Meghan, Duchess of Sussex, wrote a letter to Congress calling for paid family leave
Democrats have been negotiating for weeks over just how much to spend on a budget reconciliation bill that would address key Biden administration priorities in areas like climate change, health care and child care.
And now another high-profile voice has entered the conversation. Meghan, the Duchess of Sussex, penned an open letter to top Democrats on Wednesday asking them not to "compromise or negotiate" when it comes paid family leave.
"Paid leave should be a national right, rather than a patchwork option limited to those whose employers have policies in place, or those who live in one of the few states where a leave program exists," wrote the mother of two. "If we're going to create a new era of family first policies, let's make sure that includes a strong paid leave program for every American that's guaranteed, accessible, and encouraged without stigma or penalty."
Her letter comes as progressive House and Senate Democrats are pushing back against a preliminary decision — by President Biden and their moderate counterparts — to slash funding for a national paid family leave program in a scaled-back version of the bill.
As The Hill reported, Biden informed them at a White House meeting on Wednesday that the Build Back Better Act will provide four weeks of paid leave benefits instead of the original 12.
More than a dozen lawmakers sent a letter of their own to Biden, House Speaker Nancy Pelosi and Senate Majority Leader Chuck Schumer in response, urging them to include a comprehensive national paid leave program in the final bill.
"There is no lasting recovery — no real rebuilding — without care. Paid leave is a necessary and long overdue investment that would contribute to adding more than $1.6 trillion to our economy through increased women's workforce participation," they wrote. "An investment in paid leave will pay dividends for our families, our businesses, and our economy, while creating a more equitable recovery for all."
They note that only 23% of working Americans have access to paid leave through their employer, and just 7% of low-wage workers have access to even a single day of paid family leave.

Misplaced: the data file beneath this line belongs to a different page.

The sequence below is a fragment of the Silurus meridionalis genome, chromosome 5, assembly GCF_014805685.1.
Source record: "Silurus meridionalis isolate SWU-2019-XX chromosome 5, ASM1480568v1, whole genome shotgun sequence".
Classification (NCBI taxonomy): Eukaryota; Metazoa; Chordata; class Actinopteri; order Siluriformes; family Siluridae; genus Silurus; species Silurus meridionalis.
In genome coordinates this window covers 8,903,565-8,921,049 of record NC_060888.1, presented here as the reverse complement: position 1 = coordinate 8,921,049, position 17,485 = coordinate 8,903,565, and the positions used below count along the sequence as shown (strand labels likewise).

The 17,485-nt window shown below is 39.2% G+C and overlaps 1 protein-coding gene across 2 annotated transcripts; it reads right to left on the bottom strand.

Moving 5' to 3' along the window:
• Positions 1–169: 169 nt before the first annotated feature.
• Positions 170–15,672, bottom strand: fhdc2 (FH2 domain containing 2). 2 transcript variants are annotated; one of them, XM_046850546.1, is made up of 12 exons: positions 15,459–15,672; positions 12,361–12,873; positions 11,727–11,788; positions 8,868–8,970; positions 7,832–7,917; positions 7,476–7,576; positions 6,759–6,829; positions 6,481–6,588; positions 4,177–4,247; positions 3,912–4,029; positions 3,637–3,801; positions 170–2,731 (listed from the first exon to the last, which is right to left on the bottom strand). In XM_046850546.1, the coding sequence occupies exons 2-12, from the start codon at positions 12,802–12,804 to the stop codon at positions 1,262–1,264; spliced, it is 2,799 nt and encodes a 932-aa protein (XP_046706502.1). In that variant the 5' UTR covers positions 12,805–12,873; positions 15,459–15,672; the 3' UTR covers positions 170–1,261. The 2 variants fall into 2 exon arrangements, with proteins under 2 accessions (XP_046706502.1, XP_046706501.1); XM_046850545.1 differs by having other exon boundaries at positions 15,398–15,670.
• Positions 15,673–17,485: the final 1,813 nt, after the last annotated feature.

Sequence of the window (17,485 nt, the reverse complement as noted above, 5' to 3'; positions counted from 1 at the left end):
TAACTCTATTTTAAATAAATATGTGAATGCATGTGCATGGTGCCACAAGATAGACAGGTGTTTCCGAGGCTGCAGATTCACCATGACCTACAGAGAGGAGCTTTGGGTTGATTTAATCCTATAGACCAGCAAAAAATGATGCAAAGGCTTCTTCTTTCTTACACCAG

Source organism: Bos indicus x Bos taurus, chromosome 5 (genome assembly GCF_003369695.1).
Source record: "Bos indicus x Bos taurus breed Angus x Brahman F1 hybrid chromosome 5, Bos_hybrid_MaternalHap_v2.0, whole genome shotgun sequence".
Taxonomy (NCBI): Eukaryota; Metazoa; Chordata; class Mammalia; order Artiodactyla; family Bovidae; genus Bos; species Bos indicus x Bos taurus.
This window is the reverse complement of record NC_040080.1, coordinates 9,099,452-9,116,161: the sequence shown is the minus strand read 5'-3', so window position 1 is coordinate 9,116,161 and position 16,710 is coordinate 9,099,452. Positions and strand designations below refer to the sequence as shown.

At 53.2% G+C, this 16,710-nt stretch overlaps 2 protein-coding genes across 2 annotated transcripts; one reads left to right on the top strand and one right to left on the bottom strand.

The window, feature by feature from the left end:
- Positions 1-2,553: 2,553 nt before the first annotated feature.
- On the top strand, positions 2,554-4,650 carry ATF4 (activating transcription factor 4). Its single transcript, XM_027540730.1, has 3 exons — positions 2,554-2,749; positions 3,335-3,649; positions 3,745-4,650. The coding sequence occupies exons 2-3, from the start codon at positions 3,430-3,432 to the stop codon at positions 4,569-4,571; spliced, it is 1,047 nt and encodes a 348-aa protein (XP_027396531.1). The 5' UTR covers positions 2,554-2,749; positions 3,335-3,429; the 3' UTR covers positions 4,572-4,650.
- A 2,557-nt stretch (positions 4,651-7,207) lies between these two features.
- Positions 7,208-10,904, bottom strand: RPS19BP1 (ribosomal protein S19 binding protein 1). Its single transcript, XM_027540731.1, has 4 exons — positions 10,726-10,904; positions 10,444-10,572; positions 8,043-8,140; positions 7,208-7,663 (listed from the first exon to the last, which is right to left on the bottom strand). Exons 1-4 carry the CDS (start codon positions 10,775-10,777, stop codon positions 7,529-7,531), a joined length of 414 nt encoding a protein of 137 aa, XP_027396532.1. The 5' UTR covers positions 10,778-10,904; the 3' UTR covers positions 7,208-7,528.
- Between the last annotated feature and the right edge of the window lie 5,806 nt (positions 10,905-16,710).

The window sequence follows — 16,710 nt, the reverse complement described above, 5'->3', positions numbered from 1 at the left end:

Lawmakers added that there is considerable bipartisan support for such a program, with 84% of voters — including 74% of Republicans — in favor of a national paid family leave policy.
Meghan's letter touched on similar themes, characterizing the paid leave decision not as right or left but "right or wrong."
She explained that she was writing as an engaged citizen and parent, and reflected on her own experiences, including growing up on the $5 Sizzler salad bar and getting her first job at age 13.
But the actress-turned-duchess, who is married to Britain's Prince Harry, also acknowledged how her position has since changed.
"In June, my husband and I welcomed our second child. Like any parents, we were overjoyed. Like many parents, we were overwhelmed. Like fewer parents, we weren't confronted with the harsh reality of either spending those first few critical months with our baby or going back to work," she wrote. "We knew we could take her home, and in that vital (and sacred) stage, devote any and everything to our kids and to our family. We knew that by doing so we wouldn't have to make impossible choices about childcare, work, and medical care that so many have to make every single day."
These choices are by no means new, she acknowledged, but have become increasingly difficult during the pandemic as millions of women have had to drop out of the workforce to care for loved ones full-time.
A strong national paid leave policy would help create a foundation to address mental health, health care costs and economic strength "at the starting line," she argued. In fact, many countries recognized this through policies of their own — she pointed to Estonia, which offers over a year and a half of leave to be shared by new parents.
"The United States, in stark contrast, does not federally guarantee any person a single day of paid leave," she wrote. "I'm sure you agree that if we are to continue to be exceptional, then we can't be the exception."
She concluded by urging lawmakers to act and thanking them for their consideration on behalf of her family, "Archie and Lili and Harry."
This story originally appeared on the Morning Edition live blog.
Copyright 2021 NPR. To see more, visit https://www.npr.org.